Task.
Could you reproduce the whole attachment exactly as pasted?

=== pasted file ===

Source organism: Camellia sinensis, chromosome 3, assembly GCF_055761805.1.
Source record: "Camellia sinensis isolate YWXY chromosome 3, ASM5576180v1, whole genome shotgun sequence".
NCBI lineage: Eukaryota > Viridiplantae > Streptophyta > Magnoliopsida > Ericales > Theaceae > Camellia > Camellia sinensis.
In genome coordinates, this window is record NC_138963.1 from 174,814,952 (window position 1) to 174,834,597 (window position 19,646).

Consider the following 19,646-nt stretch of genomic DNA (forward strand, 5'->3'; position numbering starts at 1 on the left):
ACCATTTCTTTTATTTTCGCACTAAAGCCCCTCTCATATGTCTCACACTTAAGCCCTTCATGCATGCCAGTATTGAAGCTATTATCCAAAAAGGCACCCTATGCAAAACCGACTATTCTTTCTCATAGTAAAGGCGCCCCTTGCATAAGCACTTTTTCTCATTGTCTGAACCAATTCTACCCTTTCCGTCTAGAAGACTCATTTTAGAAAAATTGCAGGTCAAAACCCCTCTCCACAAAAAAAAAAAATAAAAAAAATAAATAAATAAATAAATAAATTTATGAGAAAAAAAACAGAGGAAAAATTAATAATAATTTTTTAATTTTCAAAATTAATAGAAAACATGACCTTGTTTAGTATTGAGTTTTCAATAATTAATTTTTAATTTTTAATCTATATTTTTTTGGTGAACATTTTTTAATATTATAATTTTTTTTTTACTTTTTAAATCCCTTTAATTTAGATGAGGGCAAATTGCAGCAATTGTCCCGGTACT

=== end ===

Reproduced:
Source organism: Camellia sinensis, chromosome 3, assembly GCF_055761805.1.
Source record: "Camellia sinensis isolate YWXY chromosome 3, ASM5576180v1, whole genome shotgun sequence".
NCBI lineage: Eukaryota > Viridiplantae > Streptophyta > Magnoliopsida > Ericales > Theaceae > Camellia > Camellia sinensis.
In genome coordinates, this window is record NC_138963.1 from 174,814,952 (window position 1) to 174,834,597 (window position 19,646).

Consider the following 19,646-nt stretch of genomic DNA (forward strand, 5'->3'; position numbering starts at 1 on the left):
ACCATTTCTTTTATTTTCGCACTAAAGCCCCTCTCATATGTCTCACACTTAAGCCCTTCATGCATGCCAGTATTGAAGCTATTATCCAAAAAGGCACCCTATGCAAAACCGACTATTCTTTCTCATAGTAAAGGCGCCCCTTGCATAAGCACTTTTTCTCATTGTCTGAACCAATTCTACCCTTTCCGTCTAGAAGACTCATTTTAGAAAAATTGCAGGTCAAAACCCCTCTCCACAAAAAAAAAAAATAAAAAAAATAAATAAATAAATAAATAAATTTATGAGAAAAAAAACAGAGGAAAAATTAATAATAATTTTTTAATTTTCAAAATTAATAGAAAACATGACCTTGTTTAGTATTGAGTTTTCAATAATTAATTTTTAATTTTTAATCTATATTTTTTTGGTGAACATTTTTTAATATTATAATTTTTTTTTTACTTTTTAAATCCCTTTAATTTAGATGAGGGCAAATTGCAGCAATTGTCCCGGTACT